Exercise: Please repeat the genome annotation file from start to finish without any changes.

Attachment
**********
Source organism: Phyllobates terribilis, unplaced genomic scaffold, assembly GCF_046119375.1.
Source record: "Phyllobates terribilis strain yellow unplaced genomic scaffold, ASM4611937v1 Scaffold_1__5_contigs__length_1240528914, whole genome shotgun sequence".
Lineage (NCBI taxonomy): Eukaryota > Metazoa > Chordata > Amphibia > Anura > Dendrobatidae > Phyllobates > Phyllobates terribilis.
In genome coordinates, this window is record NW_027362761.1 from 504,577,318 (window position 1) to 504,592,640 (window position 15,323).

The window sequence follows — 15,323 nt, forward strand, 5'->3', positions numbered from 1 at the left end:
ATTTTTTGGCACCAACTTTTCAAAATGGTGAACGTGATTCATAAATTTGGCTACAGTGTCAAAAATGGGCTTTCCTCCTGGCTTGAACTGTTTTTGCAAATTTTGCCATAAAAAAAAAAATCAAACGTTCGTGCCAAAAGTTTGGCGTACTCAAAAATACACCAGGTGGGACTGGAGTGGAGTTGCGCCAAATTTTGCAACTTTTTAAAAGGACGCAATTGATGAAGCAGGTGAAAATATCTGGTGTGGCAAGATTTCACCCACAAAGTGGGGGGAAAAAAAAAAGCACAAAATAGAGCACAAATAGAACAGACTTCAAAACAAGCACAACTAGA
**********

Source organism: Phyllobates terribilis, unplaced genomic scaffold, assembly GCF_046119375.1.
Source record: "Phyllobates terribilis strain yellow unplaced genomic scaffold, ASM4611937v1 Scaffold_1__5_contigs__length_1240528914, whole genome shotgun sequence".
Lineage (NCBI taxonomy): Eukaryota > Metazoa > Chordata > Amphibia > Anura > Dendrobatidae > Phyllobates > Phyllobates terribilis.
In genome coordinates, this window is record NW_027362761.1 from 504,577,318 (window position 1) to 504,592,640 (window position 15,323).

The window sequence follows — 15,323 nt, forward strand, 5'->3', positions numbered from 1 at the left end:
ATTTTTTGGCACCAACTTTTCAAAATGGTGAACGTGATTCATAAATTTGGCTACAGTGTCAAAAATGGGCTTTCCTCCTGGCTTGAACTGTTTTTGCAAATTTTGCCATAAAAAAAAAAATCAAACGTTCGTGCCAAAAGTTTGGCGTACTCAAAAATACACCAGGTGGGACTGGAGTGGAGTTGCGCCAAATTTTGCAACTTTTTAAAAGGACGCAATTGATGAAGCAGGTGAAAATATCTGGTGTGGCAAGATTTCACCCACAAAGTGGGGGGAAAAAAAAAAGCACAAAATAGAGCACAAATAGAACAGACTTCAAAACAAGCACAACTAGA